For many years, I have watched organizations attempt to implement hoshin planning (strategy deployment, if you prefer). First, they pick a few big issues important to the long-term success of the organization — a leap in quality, a dramatic drop in costs, a reduction in lead time to better meet customer demand, a fundamental rethink of the type of value the organization creates for customers. And then, they try to deploy initiatives to address these issues down through the levels of the organization. But even when they limit the initiatives to a small, manageable number, they rarely succeed.
What starts with the loud voice of the CEO at the top becomes a faint whisper by the time it reaches the organization’s front lines, where value of whatever description is created and where improvement becomes real. At this level, managers are mostly absorbed with daily chaos, with no workable method for addressing hoshin objectives even when they are clearly stated and prioritized for that level.
How Toyota Cascades Hoshin
Recently, I had the opportunity to closely observe hoshin planning at Toyota, which has developed the management mechanisms necessary to translate high-level hoshin plans into sustainable results on the front lines. Let me describe what I’ve seen.
Toyota has developed the management mechanisms necessary to translate high-level hoshin plans to sustainable results on the front lines.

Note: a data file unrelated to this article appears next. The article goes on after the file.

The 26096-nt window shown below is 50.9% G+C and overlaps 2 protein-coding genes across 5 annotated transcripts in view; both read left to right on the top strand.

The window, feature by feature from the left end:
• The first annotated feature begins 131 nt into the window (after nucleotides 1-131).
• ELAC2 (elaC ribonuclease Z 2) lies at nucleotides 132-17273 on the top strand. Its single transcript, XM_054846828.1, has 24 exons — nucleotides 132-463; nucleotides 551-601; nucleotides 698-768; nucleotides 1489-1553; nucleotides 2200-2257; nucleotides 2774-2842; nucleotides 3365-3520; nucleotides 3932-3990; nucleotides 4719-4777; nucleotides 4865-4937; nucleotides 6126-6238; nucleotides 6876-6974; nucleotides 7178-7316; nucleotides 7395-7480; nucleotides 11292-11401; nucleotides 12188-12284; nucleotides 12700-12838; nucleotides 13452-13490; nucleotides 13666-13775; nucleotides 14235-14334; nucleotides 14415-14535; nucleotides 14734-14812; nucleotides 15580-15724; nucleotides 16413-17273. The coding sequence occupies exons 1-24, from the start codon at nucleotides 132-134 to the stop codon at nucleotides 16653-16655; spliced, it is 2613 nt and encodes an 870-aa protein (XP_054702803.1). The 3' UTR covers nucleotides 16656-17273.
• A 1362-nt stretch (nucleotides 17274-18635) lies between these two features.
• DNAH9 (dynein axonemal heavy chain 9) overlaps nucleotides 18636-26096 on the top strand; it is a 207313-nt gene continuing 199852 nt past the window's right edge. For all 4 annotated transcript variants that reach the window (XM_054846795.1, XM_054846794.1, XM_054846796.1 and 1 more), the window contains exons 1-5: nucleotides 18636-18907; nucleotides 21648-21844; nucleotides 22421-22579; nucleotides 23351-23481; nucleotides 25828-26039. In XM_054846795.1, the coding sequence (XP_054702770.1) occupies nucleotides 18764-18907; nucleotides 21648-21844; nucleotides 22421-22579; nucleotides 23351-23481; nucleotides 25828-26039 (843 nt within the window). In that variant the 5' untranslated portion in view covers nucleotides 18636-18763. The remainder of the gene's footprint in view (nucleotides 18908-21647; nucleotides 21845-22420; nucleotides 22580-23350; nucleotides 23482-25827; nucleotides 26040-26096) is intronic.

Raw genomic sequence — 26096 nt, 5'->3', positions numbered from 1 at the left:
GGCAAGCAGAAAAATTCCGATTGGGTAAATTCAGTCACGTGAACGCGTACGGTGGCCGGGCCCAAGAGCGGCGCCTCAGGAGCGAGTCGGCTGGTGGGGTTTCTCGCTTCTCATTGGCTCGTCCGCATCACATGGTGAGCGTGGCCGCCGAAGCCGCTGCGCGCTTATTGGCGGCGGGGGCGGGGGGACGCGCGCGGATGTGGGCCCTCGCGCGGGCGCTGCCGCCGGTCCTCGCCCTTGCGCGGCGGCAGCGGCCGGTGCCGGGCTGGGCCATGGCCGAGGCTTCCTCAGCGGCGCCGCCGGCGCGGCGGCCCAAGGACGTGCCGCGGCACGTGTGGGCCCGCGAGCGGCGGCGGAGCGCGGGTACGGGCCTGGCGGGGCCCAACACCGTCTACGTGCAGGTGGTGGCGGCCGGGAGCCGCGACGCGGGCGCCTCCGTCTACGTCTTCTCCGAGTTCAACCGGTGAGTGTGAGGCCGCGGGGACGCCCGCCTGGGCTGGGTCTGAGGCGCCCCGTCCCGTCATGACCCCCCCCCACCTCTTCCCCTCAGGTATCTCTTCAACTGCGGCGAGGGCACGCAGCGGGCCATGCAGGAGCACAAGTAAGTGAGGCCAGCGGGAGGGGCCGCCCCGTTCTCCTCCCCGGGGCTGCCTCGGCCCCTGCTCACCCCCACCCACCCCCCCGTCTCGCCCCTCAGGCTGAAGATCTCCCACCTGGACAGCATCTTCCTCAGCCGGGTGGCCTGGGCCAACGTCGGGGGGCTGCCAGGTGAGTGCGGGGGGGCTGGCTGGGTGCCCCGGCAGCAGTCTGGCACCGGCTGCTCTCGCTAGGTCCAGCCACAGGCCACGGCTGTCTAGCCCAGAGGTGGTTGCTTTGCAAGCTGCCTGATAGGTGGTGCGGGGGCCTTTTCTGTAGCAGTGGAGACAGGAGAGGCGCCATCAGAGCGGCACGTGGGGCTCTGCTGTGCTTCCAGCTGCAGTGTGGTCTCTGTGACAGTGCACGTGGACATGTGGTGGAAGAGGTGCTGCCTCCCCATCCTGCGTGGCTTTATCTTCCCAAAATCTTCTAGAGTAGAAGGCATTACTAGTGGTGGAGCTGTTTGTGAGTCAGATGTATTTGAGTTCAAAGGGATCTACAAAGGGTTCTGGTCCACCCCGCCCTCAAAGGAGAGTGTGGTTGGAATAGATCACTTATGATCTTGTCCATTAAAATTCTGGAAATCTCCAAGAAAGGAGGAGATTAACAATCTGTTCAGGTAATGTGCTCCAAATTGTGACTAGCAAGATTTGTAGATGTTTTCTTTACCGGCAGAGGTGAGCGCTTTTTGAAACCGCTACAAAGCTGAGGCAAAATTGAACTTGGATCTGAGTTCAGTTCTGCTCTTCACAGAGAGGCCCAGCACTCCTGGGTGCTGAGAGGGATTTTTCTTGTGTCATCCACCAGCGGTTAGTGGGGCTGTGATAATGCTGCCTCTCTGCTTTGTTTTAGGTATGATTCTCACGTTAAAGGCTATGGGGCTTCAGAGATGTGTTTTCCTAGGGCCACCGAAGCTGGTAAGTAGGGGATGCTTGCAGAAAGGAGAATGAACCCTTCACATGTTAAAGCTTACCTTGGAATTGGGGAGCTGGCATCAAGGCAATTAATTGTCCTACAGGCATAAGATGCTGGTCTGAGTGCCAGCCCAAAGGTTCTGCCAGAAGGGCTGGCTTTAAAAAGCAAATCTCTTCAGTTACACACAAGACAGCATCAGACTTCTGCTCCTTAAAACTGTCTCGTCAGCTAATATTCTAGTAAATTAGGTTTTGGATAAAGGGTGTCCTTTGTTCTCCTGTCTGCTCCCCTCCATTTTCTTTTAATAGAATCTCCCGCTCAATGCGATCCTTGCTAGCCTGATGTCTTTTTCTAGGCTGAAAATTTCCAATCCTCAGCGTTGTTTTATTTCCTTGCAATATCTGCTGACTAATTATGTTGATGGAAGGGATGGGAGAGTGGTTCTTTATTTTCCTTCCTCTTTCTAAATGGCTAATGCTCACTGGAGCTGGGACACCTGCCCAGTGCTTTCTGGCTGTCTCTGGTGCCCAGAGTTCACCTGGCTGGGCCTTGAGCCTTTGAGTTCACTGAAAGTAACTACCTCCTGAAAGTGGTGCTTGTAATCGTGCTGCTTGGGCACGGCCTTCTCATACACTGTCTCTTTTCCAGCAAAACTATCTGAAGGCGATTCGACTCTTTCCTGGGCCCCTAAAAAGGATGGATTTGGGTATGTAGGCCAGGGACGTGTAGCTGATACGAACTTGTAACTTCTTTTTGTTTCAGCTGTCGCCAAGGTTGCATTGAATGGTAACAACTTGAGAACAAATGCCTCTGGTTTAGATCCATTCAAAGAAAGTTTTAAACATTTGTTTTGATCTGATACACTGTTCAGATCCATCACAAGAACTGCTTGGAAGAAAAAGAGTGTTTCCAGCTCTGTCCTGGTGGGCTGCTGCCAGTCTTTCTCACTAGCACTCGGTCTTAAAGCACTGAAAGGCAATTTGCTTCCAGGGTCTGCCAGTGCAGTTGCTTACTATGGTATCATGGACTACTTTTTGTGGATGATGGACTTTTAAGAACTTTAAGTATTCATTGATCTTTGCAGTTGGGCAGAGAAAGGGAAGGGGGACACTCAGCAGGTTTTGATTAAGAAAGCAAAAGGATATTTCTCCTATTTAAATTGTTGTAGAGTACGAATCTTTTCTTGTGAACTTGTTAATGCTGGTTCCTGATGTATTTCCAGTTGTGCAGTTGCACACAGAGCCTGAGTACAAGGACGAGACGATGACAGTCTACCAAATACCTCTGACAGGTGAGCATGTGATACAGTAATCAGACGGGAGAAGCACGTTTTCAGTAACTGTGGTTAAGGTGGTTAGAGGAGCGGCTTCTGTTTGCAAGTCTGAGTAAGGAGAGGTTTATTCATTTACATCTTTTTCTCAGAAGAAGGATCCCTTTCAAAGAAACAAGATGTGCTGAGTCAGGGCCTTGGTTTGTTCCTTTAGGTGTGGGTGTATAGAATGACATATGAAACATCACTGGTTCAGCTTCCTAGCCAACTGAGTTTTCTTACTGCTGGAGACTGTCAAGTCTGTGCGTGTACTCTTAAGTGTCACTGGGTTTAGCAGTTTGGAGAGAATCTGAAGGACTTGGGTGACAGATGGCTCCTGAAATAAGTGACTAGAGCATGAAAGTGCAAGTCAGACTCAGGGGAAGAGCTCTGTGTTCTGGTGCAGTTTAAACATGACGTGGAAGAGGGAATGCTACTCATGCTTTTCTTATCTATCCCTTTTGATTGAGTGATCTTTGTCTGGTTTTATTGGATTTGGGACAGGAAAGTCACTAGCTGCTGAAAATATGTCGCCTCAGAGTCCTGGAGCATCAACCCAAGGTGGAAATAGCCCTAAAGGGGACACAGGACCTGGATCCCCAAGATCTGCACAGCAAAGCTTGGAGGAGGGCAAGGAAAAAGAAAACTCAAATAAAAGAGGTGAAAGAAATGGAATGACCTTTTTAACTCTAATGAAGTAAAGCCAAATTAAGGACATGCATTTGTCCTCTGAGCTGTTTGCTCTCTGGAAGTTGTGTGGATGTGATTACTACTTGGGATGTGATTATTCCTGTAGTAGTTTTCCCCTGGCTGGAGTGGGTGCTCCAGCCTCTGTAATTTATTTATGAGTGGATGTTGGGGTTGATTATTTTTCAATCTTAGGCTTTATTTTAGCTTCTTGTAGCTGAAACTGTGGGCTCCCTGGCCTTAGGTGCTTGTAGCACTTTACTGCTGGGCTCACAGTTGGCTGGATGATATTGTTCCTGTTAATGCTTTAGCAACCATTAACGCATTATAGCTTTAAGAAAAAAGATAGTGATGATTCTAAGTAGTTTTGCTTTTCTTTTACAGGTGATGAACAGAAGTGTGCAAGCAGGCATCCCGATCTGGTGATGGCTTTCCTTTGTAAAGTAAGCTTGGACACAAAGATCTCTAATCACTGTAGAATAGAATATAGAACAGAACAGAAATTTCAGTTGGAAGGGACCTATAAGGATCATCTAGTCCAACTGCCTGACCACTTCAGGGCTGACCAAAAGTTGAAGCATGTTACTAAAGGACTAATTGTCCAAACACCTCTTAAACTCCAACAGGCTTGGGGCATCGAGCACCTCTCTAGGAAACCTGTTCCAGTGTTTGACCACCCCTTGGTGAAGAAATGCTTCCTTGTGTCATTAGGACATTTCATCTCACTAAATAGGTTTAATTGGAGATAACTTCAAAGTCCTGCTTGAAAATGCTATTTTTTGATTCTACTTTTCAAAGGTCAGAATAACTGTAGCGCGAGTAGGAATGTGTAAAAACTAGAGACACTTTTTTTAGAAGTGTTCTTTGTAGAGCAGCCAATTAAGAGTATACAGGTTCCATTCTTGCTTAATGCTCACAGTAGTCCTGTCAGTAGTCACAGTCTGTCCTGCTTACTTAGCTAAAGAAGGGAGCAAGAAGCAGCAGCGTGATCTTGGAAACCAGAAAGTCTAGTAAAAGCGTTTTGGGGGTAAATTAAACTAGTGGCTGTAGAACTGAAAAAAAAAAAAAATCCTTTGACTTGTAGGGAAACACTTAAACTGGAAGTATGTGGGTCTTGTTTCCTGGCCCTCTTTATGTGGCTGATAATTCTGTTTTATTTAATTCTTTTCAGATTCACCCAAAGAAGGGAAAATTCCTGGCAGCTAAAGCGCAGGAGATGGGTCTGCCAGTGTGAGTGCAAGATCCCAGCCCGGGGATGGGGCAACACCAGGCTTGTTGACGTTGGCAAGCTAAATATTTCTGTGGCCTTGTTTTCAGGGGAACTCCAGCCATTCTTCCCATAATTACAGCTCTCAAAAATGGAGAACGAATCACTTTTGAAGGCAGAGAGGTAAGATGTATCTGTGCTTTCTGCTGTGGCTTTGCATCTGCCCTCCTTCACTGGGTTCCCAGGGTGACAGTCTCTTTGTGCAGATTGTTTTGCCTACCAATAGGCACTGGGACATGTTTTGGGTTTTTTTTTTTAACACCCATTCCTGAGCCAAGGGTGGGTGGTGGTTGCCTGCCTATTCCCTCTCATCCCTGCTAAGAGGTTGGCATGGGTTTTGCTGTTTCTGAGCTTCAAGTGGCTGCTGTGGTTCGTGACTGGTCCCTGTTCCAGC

Toyota President Akio Toyoda and the senior leadership team have decided that the simultaneous emergence of autonomy, alternative energy, shared assets, and hyper-connectivity is collectively creating a “once-in-a-century disruption” in the auto industry as it transitions to a mobility industry, commonly termed Mobility 2.0. (Whether this is true or not is a separate question, although every other legacy car company has reached the same conclusion. My point here is about the successful deployment of hoshin, not the validity of the hoshin vision.) And recently, Toyota has had to add an extra dimension to the challenge: uncertainty about global trading rules, which might require substantial relocation of existing production, with loss of revenue and increased costs.
Because many things are changing at once and the right path to follow for each dimension of the Mobility 2.0 challenge (plus the changing rules of trade) is impossible to know, Toyota is responding by extending its principles of concurrent engineering with set-based design from individual vehicles to whole mobility systems. For example, it is experimenting with:
- Level 4 autonomy, where vehicles drive themselves, and Guardian, a system that leaves driving to the driver but prevents the driver from making dangerous mistakes.
- Electric vehicles with pioneering solid-state batteries and hydrogen fuel cell vehicles.
- Partnerships with ride-hailing firms and logistics firms like Uber and Amazon and experiments with Toyota fleets of shared, autonomous vehicles (to be showcased at the 2020 Tokyo Olympics).
- Toyota Connected for connectivity between vehicles, passengers, and their environment and partnerships with other connectivity providers.
And, perhaps most interesting, they’ve initiated a major push to apply Toyota Production System (TPS) principles to the development of the enormous software packages needed for each of these innovations.
So the primary strategic hoshin of “address the once-in-a-century-disruption of the automotive industry” needs a companion operational hoshin of “create the financial resources to support the respond-to-disruption hoshin.